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Irregular Verbs and Pronouns: Writing Skills Success Study Guide

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Updated on Aug 25, 2011

Exercises for this concept can be found at Irregular Verbs and Pronouns: Writing Skills Success Practice Exercises.

I never made a mistake in grammar but one in my life and as soon as I done it I seen it.

—Carl Sandburg, American poet (1878–1967)

Lesson Summary

Sit or set? Your or you're? There or their? Or is it they're? Knowing how to use such problem pairs is the mark of the educated writer. This lesson shows you how.

This lesson covers problem verbs such as lie/lay, sit/set, rise/raise, and their various forms. It also covers problem pronouns such as its/it's, your/you're, whose/who's, who/that/which, and there/they're/their. You can distinguish yourself as an educated writer if you can use these verbs and pronouns correctly in formal writing situations.

Problem Verbs

Lie/Lay

Few people use lie and lay and their principal parts correctly, perhaps because few people know the difference in meaning between the two. The verb lie means to rest or recline. The verb lay means to put or place. The following table shows the principal parts of each of these verbs. Their meanings, written in the correct form, appear in parentheses.

Problem Verbs and Pronouns

To choose the correct form of lie or lay, simply look at the meanings in parentheses. Choose the word in parentheses that makes the most sense and use the corresponding form of lie or lay. Sometimes, none of the words seem especially appropriate. Nevertheless, choose the option that makes more sense than any of the others. If a sentence contains the word down, mentally delete the word from the sentence to make the appropriate verb more obvious. Examine the sample sentences to see how this is done.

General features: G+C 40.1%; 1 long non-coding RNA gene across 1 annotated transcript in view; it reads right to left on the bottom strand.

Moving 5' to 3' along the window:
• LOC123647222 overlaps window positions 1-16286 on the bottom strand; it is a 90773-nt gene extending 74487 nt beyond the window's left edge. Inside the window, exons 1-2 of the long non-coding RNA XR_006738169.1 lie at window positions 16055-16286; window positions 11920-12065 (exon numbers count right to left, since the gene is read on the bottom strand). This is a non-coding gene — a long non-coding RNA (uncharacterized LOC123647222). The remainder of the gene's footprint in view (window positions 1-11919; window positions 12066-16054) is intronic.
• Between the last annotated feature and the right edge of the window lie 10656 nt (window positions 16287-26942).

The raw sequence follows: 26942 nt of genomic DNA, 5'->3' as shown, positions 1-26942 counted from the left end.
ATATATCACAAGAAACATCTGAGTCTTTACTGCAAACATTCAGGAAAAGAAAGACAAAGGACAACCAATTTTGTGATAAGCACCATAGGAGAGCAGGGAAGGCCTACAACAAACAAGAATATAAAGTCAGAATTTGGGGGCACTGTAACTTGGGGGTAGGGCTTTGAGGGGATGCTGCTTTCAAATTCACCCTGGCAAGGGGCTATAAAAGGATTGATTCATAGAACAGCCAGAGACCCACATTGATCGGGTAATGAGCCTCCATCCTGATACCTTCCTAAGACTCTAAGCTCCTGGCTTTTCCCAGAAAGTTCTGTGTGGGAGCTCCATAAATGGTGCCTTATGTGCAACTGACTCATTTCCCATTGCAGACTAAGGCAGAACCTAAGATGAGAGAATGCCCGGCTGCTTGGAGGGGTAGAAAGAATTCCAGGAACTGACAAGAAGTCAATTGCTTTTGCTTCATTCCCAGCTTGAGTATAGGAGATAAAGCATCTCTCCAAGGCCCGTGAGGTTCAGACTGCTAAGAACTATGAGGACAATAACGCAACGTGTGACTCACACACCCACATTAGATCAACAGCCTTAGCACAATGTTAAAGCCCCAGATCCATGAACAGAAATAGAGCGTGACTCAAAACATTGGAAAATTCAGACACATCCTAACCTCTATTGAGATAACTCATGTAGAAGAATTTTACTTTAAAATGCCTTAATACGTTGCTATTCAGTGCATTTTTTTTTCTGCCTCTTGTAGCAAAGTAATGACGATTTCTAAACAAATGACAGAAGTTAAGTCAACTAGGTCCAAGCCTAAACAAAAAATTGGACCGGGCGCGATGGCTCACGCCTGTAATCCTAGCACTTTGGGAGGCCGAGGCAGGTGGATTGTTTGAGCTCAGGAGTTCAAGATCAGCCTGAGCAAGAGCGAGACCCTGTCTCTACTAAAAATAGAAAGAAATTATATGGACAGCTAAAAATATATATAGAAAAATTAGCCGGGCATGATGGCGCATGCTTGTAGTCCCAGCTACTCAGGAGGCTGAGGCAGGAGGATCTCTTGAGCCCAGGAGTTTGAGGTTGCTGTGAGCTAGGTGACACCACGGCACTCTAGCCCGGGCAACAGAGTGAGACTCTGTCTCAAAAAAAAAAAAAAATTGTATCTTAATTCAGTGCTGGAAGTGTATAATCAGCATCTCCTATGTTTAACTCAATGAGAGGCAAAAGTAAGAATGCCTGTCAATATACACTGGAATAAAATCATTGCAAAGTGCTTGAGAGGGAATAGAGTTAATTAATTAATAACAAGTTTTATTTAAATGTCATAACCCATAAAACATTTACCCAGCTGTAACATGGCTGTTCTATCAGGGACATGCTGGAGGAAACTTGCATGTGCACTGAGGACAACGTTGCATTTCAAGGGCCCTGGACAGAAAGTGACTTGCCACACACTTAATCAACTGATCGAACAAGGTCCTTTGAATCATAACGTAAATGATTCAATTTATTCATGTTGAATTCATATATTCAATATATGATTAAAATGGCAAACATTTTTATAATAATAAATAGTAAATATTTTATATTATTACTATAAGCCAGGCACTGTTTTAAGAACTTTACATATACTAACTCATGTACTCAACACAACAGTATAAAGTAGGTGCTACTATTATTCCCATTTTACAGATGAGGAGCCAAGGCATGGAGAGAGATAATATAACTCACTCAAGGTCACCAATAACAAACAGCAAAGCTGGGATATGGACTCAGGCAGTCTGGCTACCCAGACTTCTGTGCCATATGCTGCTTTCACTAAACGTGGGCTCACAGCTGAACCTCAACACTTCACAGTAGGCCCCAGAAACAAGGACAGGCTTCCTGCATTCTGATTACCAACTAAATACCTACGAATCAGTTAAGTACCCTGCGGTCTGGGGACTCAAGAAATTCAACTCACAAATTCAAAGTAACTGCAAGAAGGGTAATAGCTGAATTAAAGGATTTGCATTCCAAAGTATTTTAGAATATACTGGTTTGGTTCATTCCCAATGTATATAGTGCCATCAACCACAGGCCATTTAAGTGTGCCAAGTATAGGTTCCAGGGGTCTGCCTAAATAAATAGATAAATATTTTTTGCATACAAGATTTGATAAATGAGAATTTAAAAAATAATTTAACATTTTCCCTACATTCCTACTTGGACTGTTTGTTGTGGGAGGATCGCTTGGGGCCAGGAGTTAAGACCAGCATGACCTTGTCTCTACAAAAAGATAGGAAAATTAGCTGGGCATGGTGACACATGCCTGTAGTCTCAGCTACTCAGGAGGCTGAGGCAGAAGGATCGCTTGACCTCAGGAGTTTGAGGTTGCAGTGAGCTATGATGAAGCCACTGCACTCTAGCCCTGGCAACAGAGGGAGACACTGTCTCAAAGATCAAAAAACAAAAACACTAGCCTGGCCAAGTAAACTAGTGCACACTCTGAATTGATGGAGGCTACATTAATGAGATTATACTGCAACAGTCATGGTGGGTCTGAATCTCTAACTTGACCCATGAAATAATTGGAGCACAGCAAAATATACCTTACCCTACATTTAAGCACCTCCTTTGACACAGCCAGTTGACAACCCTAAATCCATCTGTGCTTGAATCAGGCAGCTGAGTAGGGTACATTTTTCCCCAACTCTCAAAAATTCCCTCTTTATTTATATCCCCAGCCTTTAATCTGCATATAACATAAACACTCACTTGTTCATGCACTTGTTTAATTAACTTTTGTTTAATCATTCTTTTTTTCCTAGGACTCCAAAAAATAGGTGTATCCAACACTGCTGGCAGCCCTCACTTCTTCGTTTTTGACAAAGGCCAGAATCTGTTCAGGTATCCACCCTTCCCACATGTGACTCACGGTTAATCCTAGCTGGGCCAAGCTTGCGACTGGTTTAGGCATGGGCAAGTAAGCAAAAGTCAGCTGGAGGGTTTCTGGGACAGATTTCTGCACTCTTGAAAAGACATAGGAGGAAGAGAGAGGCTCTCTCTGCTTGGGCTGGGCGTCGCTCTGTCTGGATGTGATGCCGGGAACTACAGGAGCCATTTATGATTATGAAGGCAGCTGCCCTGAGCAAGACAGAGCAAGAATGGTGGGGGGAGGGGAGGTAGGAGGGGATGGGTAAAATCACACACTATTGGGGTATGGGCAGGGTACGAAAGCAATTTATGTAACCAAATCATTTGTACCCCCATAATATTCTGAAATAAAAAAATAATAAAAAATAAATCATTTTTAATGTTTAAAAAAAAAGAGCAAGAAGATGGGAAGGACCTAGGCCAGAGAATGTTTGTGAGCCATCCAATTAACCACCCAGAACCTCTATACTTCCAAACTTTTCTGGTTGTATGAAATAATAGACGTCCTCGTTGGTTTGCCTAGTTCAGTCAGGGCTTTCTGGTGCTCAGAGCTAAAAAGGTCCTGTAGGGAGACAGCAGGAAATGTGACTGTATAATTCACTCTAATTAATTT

The garbage cans are ––––– in the middle of the street. [Requires progressive]
      Resting makes better sense than placing.
      Choose lying.
    Keith told Nan to ––––– the mail on the dining room table. [Requires present]
      Place makes better sense than rest.
      Choose lay.
    The sandwiches ––––– in the sun for over an hour before we ate them. [Requires past]
      Rested makes better sense than placed.
      Choose lay.
    Yesterday afternoon, I ––––– down for an hour.[Requires past] Remove the word down.
      Rested makes better sense than placed.
      Choose lay.
    Barry thought he had ––––– the papers near the copy machine. [Requires past participle]
      Placed makes better sense than rested.
      Choose laid.
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